While acknowledging the shortcoming, Malone said the 2016–18 Redeployment Plan has not been fully implemented. He gave assurance that service will improve with construction of a new station, planned for 2018. “The construction of a new Station 32 is the final piece of the redeployment plan that included closure of Station 16 as well as other changes throughout IFD’s 278-square-mile service territory,” Malone said.

He said the Department of Metropolitan Development is studying an area for the new station bounded roughly by Pennsylvania Street, College Avenue, 65th Street and 59th Streets (Kessler Boulevard). Malone stressed that eminent domain will not be used and that the department will break ground on a new Station 32 in 2018. He said the proposed three-bay, state-of-the-art facility would replace not only the 85-year-old former Station 16 but also the 95-year-old Station 32 in the heart of Broad Ripple. The service area will include the Butler-Tarkington and Broad Ripple neighborhoods as well as Meridian-Kessler, Warfleigh, Arden, Canterbury, and Glendale.

The prospect gets a thumbs-up from Brooke Klejnot, executive director of the Broad Ripple Village Association (BRVA), who said, “That was part of the chief’s comprehensive long-range plan for the department. Based on the information we have today, we welcome the chief’s vision.”

Meanwhile, though, Butler-Tarkington leaders feel vindicated in their warnings that removal of a fire station in their midst was a bad idea. Butler-Tarkington Neighborhood Association (BTNA) president Clark Kirkman reiterates what he and the BTNA board warned of throughout months of protest against the impending shutdown: “We are left without adequate fire protection.”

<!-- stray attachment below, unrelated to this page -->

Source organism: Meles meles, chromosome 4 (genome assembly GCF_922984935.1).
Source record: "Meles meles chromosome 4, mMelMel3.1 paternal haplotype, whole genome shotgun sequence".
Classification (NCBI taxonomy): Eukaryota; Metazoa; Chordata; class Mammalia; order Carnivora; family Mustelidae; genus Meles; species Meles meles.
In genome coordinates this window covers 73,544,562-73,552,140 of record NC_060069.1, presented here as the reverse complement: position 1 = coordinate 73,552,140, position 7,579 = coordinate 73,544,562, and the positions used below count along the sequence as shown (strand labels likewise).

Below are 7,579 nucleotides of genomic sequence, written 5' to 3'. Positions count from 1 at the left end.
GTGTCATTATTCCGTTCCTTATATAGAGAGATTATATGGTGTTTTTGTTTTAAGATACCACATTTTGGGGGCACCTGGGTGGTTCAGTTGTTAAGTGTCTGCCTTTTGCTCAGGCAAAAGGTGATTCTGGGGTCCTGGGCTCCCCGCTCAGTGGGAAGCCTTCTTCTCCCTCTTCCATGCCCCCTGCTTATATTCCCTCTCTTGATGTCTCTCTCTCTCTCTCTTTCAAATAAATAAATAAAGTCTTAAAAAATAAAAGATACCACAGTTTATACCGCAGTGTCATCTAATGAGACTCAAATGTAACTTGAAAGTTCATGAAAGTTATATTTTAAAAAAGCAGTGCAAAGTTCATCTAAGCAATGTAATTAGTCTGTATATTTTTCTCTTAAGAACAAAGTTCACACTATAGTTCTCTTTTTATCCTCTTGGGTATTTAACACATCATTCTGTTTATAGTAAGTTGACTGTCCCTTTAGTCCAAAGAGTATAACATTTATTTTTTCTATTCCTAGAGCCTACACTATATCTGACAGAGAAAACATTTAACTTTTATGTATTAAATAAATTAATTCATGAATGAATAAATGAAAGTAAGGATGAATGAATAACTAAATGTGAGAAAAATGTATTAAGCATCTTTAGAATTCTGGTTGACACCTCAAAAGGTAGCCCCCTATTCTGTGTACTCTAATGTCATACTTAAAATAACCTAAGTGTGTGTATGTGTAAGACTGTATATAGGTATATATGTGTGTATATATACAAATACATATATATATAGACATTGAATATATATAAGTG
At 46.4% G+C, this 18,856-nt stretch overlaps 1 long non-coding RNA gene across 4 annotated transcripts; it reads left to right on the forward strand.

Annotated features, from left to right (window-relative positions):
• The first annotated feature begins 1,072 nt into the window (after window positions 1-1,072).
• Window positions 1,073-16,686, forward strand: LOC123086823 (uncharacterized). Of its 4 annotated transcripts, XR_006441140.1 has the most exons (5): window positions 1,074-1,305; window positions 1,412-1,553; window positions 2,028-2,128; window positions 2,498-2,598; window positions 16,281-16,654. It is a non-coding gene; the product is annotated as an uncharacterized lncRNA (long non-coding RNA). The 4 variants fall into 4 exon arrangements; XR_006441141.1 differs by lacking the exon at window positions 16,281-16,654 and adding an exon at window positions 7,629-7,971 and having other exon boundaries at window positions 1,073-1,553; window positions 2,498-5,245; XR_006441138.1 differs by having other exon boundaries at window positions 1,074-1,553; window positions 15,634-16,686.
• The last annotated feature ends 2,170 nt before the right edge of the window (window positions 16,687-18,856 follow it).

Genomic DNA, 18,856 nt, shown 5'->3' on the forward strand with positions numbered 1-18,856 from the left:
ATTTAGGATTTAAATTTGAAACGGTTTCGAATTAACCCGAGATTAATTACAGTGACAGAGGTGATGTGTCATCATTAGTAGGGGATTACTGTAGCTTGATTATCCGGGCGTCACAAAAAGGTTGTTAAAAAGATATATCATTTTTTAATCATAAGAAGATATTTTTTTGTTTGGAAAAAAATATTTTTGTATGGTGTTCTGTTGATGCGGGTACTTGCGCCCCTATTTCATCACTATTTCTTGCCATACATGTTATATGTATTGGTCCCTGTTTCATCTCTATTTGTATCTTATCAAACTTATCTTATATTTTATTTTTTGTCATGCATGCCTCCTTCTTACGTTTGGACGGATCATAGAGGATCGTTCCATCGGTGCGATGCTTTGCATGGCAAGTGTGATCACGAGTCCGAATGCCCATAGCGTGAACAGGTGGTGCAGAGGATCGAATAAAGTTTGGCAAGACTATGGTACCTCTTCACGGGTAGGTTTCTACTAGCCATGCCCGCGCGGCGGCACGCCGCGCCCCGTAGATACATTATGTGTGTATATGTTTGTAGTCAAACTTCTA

READ MORE: A Tale of Two Stations

To be sure, neither Kirkman nor almost anyone else harbors any hope of seeing a fire company again in the venerable building at 56th and Illinois streets. “It was hard to watch that fire station close,” Kirkman admitted. “I feel Butler-Tarkington and the surrounding community were ill-served by that decision. I hope IFD moves quickly on a new station. Until then, we’re isolated.”

Malone remains committed to implementing the redeployment plan that made recommendations on placement of personnel, apparatus, and stations in light of changing population density and demographics. “The neighbors will be pleased with the new station, pleased with the firefighters, and pleased with the service,” he said. “But for now we have these figures.” Malone suggested that a fair assessment can’t be made until the new station has been online for a year and the current transition period is well past. “That will be the final test of the redeployment plan.”

Dan Carpenter is an Indianapolis native, long-time Midtown resident, a survivor of 36 years at The Indianapolis Star, and the author of four books.

A version of this article appears in the December 17/January 18 issue of the magazine.